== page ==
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About the Area (Fairland and Musgrove and Beyond)

About the Area (Fairland and Musgrove and Beyond)

and so on . . .

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Calverton-Galway Park


Calverton-Galway Park Lee Family Cemetery The Playground at Calverton-Galway Park Jogging/Biking Paths in Calverton-Galway Park

From Left to Right: Calverton-Galway Park from the Marlow Road Entrance; A Plaque Marking the Lee Family Cemetery; A Jungle Gym at Calverton-Galway Park; Jogging and Biking Trails near the Lee Family Cemetery Memorial.

Calverton-Galway Park, along with the area surrounding it, was once all farmland. During the nineteenth century, records show this land was owned by the Shaw family. An early nineteenth-century farmhouse still standing and occupied on Musgrove Road may have been their residence at one time. As the memorial in the park shows, Evan Shaw willed 137 acres (where the park and Galway Elementary stand now) and freedom to his slaves, the Lee family in 1857. Until the 1970s, the land behind the elementary school was a landfill serving the rapidly growing Calverton neighborhood. It later became two parks - the first, Galway Park, consisted of playing fields and tennis courts adjacent to Galway Elementary School. The second, known as Fairland Park, is pictured above. In 2000, the two "parks" were combined, refurbished and rededicated on June 10, 2000 as Calverton-Galway Park.


Street Scenes


Deer Ridge Drive Fall on Hawkshead Terrace Musgrove Road Vacant Lot on Musgrove Road Willows Run Single Family Homes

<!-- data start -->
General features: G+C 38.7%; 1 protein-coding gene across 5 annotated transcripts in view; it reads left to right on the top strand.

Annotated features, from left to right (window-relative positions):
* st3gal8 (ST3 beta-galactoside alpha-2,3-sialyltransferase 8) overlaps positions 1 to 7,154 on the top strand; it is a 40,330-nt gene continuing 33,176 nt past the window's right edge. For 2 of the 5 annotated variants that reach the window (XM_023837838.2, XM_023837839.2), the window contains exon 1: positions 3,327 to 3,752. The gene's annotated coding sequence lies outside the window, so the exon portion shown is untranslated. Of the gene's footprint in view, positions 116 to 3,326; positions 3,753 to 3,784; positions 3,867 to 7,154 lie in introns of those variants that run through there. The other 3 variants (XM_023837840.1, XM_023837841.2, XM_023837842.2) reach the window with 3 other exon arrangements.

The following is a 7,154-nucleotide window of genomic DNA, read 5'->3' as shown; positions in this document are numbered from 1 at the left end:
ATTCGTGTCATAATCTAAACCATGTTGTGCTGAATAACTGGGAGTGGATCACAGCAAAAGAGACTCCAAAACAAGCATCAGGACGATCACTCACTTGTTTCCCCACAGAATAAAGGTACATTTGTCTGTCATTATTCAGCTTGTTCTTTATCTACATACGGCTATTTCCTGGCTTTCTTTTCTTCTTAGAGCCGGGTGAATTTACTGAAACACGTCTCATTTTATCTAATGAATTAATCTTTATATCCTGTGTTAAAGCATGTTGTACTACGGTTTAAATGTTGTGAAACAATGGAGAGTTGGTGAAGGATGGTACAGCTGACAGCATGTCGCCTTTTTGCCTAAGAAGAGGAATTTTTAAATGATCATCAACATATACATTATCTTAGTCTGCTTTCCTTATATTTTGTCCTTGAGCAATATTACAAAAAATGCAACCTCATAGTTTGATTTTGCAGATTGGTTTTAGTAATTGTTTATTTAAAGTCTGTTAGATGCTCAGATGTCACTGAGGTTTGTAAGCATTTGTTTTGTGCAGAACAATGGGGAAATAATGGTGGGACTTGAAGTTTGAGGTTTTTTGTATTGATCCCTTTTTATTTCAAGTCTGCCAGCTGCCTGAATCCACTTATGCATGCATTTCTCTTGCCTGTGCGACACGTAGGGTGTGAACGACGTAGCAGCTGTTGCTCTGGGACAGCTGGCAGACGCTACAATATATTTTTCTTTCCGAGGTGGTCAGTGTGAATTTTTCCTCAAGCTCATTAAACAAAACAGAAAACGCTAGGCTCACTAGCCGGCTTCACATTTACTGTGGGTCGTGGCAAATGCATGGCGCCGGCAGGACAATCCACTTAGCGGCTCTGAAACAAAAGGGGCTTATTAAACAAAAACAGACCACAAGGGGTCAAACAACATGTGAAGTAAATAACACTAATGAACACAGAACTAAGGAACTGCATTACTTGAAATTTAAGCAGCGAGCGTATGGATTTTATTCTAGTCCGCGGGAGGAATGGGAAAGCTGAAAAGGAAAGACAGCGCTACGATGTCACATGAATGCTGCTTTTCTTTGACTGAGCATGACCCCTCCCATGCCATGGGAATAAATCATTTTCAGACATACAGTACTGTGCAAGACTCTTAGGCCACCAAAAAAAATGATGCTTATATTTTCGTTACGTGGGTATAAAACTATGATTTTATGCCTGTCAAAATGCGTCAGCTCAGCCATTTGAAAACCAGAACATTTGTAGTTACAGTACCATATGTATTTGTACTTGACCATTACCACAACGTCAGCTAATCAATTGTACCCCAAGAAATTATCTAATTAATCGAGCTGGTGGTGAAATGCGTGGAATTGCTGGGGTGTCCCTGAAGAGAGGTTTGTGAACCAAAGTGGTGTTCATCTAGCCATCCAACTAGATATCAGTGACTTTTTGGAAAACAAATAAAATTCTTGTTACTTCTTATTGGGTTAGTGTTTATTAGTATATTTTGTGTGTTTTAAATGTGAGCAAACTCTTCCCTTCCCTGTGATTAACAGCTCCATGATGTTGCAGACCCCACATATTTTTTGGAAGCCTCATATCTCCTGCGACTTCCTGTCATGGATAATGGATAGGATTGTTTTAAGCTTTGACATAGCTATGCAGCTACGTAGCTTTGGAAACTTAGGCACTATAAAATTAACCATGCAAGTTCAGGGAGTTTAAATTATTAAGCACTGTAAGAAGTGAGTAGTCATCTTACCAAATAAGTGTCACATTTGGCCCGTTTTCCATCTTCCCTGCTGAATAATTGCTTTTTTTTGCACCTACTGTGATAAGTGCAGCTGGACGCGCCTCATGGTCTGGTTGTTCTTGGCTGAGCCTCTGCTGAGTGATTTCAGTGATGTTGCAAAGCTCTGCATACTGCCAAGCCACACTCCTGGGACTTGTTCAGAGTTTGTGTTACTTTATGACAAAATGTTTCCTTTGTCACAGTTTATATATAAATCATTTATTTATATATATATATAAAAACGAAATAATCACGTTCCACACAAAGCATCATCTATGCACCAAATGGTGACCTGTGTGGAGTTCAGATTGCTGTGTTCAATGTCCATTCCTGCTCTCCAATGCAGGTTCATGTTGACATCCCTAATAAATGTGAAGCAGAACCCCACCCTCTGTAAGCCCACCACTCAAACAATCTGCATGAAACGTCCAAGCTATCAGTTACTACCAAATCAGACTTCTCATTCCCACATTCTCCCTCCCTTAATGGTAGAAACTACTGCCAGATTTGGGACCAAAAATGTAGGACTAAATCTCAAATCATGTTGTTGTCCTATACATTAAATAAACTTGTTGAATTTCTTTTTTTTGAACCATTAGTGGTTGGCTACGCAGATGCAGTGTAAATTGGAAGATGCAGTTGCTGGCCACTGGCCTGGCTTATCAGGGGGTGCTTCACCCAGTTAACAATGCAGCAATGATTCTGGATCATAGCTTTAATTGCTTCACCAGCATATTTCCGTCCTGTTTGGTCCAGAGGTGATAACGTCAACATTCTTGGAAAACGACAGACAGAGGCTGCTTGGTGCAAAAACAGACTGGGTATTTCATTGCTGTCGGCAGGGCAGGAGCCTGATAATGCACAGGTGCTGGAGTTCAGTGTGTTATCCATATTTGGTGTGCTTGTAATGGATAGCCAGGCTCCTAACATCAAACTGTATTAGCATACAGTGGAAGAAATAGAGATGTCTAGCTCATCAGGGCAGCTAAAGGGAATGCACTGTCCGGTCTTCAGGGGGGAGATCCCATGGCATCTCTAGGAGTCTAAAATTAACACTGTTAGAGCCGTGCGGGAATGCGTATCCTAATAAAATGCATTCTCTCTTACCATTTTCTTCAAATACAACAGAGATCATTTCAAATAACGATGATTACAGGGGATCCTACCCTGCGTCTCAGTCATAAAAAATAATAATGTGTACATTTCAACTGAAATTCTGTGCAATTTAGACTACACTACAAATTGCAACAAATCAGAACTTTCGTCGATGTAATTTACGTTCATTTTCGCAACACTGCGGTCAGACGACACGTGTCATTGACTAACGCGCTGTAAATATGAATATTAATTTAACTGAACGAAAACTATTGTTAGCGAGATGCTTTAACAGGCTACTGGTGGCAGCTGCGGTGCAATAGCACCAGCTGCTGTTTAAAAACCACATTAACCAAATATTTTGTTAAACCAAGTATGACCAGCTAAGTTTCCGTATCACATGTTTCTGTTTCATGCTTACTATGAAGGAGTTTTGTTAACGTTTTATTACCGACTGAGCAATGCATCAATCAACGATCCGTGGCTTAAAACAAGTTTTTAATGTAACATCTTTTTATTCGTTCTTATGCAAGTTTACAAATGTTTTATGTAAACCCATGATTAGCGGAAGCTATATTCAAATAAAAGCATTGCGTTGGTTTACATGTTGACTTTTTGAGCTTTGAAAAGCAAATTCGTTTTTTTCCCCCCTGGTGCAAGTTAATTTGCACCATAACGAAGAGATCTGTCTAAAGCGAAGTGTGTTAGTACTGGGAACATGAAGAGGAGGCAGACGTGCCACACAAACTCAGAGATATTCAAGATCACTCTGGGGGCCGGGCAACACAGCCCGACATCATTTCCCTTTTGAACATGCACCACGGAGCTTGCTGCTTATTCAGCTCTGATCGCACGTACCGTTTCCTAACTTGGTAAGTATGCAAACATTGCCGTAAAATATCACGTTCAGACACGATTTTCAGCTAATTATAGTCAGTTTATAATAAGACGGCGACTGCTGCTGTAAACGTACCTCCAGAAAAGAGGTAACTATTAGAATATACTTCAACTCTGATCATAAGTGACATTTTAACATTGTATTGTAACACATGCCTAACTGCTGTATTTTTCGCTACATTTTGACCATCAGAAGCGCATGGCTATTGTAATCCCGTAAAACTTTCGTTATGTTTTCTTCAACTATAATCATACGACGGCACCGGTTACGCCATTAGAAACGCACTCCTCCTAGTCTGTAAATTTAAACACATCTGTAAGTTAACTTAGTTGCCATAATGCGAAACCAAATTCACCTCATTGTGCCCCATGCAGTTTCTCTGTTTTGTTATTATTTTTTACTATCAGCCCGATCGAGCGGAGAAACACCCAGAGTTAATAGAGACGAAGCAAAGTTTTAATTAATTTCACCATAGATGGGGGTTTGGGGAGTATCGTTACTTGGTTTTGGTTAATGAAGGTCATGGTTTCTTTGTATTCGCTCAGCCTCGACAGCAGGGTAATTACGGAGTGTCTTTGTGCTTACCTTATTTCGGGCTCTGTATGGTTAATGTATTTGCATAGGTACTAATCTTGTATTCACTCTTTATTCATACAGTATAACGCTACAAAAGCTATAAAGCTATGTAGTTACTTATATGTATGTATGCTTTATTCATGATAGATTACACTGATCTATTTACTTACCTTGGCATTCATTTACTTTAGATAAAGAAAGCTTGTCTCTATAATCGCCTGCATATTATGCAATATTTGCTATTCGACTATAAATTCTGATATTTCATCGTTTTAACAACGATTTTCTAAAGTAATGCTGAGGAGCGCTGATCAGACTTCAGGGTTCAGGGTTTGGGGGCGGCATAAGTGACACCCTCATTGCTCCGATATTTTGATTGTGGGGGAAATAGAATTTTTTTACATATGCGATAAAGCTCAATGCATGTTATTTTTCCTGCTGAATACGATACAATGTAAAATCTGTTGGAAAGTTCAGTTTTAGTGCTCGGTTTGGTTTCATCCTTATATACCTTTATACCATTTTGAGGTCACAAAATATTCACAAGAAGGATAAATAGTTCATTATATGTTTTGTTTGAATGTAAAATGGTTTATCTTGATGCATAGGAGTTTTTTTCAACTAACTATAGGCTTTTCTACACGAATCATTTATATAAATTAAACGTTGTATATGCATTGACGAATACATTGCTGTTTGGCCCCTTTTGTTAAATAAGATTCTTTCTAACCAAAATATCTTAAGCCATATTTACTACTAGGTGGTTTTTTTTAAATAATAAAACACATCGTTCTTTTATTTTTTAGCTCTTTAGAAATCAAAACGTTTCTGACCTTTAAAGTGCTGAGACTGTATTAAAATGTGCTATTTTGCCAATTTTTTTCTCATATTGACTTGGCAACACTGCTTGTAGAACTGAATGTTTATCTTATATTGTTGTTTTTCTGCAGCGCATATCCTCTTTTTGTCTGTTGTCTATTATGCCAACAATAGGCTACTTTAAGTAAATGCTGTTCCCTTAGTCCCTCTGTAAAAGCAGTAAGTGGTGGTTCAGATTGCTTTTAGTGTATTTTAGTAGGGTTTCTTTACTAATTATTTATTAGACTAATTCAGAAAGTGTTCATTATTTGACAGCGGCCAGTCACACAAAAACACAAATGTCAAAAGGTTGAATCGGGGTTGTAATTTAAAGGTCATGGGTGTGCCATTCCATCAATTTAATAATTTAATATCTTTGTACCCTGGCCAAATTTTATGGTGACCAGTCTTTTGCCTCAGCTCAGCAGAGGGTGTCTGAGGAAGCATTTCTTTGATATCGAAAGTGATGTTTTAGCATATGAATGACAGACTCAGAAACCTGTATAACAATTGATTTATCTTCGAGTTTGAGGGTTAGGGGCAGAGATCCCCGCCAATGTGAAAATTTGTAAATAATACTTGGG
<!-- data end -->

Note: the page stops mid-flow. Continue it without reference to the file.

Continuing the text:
From Left to Right: Deer Ridge Drive in Fairland Green, with Calverton-Galway Park in the background; Hawkshead Terrace in Fairland Green on a sunny Fall day; Musgrove Road near Marlow Road; A vacant lot on Musgrove Road; Willows Run, along East Randolph Road.

Until the 1950s, this area was farmland. To serve the great demand for housing after World War II, massive developments such as Calverton and to the south, Springbrook and Springbrook Village, began construction. Rapid growth continued in the area until the late 1960s with further residential development along with the Bell Atlantic building on the east side of Columbia Pike. Another housing boom began in the early 1980s with Tanglewood, Snowdens Mill and Greencastle to the north.


More Pictures


Home Displaced by Realignment of Cherry Hill Road Verizon Campus on Musgrove Road Office Buildings on Columbia Pike Playground at Westfarm Townhouses Fairland Greens Townhomes

From Left to Right: A Realigned Cherry Hill Road; The Verizon buildings seen from Musgrove Road; Office buildings at Cherry Hill Road and Columbia Pike; A play area at the Westfarm development; A "Courtyard" on Hawkshead Terrace and Deer Ridge Court in Fairland Green.

Suburban sprawl has dramatically changed life in this area and continues to do so today. After large subdivisions began construction in the 1990s (Willows Run, Cross Creek Club, etc.) the roads became more congested than ever. At the intersection of Cherry Hill Road and Route 29 (Columbia Pike), construction has began on a massive interchange similar to the one at the intersection of New Hampshire Avenue and Columbia Pike. Phase One was realigning Cherry Hill Road, displacing two homes and a nursery in the process. And this isn't the first or the last planned by the State Highway Administration. The InterCounty Connector (or ICC), a massive highway favored by many in the county and state government (thank you, Robert Ehrlich) has already been completed at Route 28 (Norbeck Road) and construction has already begun in Burtonsville. Also planned is a stretch that would run directly between the Montgomery Auto Park and Tanglewood.


Trees and a Swing in Calverton-Galway Park A Snowy Field at Calverton-Galway Park Frozen Pond, Deer Ridge Drive Snowy Calverton-Galway Park

Come back soon - there's always more on the way!

The New Urban Suburbanite
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Last Updated August 8, 2002